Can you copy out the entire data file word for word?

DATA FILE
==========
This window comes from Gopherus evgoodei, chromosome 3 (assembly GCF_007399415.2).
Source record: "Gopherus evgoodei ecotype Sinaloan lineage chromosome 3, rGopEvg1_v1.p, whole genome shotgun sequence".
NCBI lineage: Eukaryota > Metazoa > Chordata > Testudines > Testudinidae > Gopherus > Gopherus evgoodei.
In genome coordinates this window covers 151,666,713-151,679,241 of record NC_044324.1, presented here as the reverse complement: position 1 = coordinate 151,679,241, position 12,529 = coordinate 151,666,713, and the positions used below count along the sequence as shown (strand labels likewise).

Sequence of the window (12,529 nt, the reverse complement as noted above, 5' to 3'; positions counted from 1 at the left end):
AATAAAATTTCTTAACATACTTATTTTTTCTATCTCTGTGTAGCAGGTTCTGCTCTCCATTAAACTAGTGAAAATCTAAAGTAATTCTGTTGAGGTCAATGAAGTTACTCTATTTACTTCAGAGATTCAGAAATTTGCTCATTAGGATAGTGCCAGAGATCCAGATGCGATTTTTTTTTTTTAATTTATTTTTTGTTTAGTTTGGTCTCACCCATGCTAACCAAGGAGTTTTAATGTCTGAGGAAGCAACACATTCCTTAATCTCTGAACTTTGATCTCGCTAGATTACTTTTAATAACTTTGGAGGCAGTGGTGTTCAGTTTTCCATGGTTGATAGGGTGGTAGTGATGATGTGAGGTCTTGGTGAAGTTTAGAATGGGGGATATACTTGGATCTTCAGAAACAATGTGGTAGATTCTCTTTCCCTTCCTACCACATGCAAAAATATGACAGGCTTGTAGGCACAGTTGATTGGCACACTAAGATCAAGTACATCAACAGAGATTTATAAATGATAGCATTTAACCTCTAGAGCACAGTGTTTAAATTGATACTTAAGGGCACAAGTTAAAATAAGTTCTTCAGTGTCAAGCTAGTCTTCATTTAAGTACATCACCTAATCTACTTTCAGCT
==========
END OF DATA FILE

This window comes from Gopherus evgoodei, chromosome 3 (assembly GCF_007399415.2).
Source record: "Gopherus evgoodei ecotype Sinaloan lineage chromosome 3, rGopEvg1_v1.p, whole genome shotgun sequence".
NCBI lineage: Eukaryota > Metazoa > Chordata > Testudines > Testudinidae > Gopherus > Gopherus evgoodei.
In genome coordinates this window covers 151,666,713-151,679,241 of record NC_044324.1, presented here as the reverse complement: position 1 = coordinate 151,679,241, position 12,529 = coordinate 151,666,713, and the positions used below count along the sequence as shown (strand labels likewise).

Sequence of the window (12,529 nt, the reverse complement as noted above, 5' to 3'; positions counted from 1 at the left end):
AATAAAATTTCTTAACATACTTATTTTTTCTATCTCTGTGTAGCAGGTTCTGCTCTCCATTAAACTAGTGAAAATCTAAAGTAATTCTGTTGAGGTCAATGAAGTTACTCTATTTACTTCAGAGATTCAGAAATTTGCTCATTAGGATAGTGCCAGAGATCCAGATGCGATTTTTTTTTTTTAATTTATTTTTTGTTTAGTTTGGTCTCACCCATGCTAACCAAGGAGTTTTAATGTCTGAGGAAGCAACACATTCCTTAATCTCTGAACTTTGATCTCGCTAGATTACTTTTAATAACTTTGGAGGCAGTGGTGTTCAGTTTTCCATGGTTGATAGGGTGGTAGTGATGATGTGAGGTCTTGGTGAAGTTTAGAATGGGGGATATACTTGGATCTTCAGAAACAATGTGGTAGATTCTCTTTCCCTTCCTACCACATGCAAAAATATGACAGGCTTGTAGGCACAGTTGATTGGCACACTAAGATCAAGTACATCAACAGAGATTTATAAATGATAGCATTTAACCTCTAGAGCACAGTGTTTAAATTGATACTTAAGGGCACAAGTTAAAATAAGTTCTTCAGTGTCAAGCTAGTCTTCATTTAAGTACATCACCTAATCTACTTTCAGCT